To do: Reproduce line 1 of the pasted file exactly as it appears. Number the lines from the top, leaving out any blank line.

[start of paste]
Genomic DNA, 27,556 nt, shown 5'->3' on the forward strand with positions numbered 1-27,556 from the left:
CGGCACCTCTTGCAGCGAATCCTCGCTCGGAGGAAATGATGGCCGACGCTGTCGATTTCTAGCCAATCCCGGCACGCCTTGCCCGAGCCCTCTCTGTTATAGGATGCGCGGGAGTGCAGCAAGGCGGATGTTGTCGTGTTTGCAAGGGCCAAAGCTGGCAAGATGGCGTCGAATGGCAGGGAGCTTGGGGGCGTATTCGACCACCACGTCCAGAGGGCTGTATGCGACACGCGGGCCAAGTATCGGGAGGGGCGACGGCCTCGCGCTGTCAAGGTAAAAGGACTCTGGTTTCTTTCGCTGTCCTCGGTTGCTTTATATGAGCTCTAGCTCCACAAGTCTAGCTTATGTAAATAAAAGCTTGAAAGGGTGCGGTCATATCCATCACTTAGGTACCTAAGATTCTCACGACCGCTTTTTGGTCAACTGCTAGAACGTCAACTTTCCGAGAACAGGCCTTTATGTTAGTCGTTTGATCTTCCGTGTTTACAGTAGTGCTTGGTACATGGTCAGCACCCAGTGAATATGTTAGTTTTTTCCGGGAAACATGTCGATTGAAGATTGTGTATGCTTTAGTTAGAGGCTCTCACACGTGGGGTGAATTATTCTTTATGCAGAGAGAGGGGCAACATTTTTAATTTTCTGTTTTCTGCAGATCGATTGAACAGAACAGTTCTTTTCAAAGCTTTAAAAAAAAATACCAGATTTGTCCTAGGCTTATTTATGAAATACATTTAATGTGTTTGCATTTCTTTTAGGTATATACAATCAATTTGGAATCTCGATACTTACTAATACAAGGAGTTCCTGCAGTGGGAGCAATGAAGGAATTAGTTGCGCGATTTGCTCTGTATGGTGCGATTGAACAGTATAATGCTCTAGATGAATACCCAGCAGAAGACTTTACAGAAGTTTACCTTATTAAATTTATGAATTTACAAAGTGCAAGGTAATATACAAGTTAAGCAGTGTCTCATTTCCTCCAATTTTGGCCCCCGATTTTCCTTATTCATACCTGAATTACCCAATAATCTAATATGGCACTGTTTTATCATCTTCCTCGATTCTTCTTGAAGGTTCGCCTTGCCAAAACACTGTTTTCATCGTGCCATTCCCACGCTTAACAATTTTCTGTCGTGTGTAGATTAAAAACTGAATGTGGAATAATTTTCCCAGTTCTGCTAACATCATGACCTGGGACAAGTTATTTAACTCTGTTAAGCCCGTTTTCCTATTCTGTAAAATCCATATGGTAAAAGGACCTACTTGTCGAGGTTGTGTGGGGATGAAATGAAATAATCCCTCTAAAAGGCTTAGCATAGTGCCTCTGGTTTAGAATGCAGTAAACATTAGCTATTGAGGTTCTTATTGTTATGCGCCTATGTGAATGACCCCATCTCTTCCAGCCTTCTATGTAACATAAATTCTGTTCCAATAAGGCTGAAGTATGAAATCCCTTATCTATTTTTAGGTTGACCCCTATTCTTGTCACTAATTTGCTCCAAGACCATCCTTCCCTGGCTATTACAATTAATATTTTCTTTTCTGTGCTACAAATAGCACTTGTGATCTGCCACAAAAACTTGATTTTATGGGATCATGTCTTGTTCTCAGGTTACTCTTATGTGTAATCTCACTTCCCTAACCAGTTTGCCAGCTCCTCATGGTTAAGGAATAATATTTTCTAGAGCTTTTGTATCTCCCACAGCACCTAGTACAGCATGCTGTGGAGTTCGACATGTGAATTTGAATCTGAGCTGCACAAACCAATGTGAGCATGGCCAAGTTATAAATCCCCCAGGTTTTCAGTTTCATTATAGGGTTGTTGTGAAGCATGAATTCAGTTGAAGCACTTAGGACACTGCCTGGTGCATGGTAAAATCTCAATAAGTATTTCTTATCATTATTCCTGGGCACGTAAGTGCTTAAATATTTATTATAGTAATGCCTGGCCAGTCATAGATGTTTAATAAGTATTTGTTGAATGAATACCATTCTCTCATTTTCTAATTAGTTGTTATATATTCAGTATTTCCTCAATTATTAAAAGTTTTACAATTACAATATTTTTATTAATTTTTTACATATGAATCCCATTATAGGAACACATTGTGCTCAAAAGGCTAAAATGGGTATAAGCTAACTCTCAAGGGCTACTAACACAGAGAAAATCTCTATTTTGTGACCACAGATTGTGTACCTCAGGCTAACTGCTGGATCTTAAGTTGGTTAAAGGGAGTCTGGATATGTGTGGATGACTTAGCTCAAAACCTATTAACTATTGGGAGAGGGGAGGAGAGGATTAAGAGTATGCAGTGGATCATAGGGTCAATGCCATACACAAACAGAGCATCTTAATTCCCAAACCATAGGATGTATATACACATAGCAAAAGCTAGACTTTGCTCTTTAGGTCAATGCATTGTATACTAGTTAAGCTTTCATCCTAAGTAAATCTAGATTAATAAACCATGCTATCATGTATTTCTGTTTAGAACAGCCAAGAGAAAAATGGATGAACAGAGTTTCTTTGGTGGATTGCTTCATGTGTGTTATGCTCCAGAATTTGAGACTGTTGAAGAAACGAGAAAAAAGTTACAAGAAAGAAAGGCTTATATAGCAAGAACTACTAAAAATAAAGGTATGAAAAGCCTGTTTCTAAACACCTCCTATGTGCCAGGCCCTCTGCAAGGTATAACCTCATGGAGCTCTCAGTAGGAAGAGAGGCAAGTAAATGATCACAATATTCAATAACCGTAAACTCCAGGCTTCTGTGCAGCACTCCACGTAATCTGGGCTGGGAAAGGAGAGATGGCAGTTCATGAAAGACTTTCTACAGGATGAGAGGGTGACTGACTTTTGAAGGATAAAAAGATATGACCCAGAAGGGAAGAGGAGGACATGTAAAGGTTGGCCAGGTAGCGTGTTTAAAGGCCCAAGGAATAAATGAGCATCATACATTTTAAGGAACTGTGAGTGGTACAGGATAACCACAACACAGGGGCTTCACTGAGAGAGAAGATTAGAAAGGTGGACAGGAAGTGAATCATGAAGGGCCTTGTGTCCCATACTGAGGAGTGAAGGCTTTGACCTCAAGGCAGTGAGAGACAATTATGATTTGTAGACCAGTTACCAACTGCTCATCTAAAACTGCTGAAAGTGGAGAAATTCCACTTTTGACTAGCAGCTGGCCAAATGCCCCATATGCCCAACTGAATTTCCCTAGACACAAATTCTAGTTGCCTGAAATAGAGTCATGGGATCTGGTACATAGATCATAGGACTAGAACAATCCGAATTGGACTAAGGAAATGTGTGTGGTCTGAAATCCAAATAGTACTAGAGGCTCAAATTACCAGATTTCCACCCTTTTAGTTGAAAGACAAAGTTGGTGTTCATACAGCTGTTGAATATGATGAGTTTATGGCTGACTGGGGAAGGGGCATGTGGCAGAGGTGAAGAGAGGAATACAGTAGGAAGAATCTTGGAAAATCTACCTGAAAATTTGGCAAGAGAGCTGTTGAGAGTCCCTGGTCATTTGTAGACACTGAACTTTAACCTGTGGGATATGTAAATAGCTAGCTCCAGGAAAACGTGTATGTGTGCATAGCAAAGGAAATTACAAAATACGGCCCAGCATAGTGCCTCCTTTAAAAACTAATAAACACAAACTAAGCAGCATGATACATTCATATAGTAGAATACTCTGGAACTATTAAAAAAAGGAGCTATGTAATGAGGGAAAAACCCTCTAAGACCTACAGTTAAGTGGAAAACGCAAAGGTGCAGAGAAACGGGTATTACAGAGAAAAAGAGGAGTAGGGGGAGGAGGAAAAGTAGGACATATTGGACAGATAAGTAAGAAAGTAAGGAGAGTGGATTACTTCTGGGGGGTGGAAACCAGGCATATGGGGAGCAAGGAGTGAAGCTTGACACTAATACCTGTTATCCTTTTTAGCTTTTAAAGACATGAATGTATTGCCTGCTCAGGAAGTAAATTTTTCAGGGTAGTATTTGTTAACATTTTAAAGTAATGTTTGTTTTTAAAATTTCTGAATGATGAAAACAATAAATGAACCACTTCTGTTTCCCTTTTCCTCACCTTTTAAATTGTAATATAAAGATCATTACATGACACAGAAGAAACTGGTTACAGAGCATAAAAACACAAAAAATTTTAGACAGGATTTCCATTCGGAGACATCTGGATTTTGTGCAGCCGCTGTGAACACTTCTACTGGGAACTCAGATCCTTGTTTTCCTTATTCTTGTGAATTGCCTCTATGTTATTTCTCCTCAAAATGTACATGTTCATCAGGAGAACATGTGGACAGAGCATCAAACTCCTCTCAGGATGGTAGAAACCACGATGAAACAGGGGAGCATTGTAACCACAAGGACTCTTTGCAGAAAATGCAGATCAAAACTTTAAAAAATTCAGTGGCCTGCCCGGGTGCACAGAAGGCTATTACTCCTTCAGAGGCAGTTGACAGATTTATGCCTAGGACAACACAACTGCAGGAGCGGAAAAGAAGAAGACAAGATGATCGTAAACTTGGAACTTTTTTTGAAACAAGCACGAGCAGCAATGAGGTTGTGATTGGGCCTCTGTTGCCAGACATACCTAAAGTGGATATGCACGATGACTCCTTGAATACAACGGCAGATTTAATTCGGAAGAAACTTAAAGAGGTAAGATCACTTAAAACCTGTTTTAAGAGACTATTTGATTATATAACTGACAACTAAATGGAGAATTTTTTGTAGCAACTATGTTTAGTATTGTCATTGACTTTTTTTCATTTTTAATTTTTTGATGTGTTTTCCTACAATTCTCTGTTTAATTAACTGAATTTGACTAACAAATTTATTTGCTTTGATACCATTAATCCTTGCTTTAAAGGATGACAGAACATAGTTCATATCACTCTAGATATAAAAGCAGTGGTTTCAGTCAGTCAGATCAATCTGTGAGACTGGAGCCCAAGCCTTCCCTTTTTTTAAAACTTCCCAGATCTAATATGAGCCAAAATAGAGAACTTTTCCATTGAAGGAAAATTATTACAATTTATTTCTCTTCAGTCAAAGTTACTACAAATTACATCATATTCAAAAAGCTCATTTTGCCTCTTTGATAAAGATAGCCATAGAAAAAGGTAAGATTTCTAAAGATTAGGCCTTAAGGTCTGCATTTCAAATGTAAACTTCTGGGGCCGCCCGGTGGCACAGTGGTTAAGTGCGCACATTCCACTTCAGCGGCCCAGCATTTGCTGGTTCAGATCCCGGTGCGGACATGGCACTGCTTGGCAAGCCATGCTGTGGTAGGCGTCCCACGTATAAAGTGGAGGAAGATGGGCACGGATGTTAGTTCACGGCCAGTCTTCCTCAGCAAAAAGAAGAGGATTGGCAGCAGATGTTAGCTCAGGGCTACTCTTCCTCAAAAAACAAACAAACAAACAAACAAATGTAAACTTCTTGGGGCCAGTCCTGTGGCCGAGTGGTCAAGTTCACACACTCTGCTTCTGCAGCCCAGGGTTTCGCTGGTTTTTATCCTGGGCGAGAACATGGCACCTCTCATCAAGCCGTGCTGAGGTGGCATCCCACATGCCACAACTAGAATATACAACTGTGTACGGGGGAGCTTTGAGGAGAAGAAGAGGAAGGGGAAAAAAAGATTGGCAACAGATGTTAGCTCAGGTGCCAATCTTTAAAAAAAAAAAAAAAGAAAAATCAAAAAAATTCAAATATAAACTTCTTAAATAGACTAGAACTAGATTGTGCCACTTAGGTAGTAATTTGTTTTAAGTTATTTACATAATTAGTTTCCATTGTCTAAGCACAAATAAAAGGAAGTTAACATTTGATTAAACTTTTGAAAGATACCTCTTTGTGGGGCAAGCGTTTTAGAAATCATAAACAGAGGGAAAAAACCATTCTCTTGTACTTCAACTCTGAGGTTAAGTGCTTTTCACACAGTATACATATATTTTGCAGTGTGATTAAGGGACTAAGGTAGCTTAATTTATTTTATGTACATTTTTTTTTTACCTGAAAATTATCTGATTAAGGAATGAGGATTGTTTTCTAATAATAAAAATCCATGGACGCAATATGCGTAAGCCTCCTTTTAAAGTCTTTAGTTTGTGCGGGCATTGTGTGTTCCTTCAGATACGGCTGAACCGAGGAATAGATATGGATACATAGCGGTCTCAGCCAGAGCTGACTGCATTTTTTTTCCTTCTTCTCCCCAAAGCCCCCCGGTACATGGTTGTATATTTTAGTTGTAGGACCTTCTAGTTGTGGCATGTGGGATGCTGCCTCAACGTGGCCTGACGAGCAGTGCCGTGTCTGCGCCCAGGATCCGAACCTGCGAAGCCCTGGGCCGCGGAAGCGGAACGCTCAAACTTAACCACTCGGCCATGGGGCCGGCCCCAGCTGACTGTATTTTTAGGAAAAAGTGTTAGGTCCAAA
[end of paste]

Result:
Genomic DNA, 27,556 nt, shown 5'->3' on the forward strand with positions numbered 1-27,556 from the left: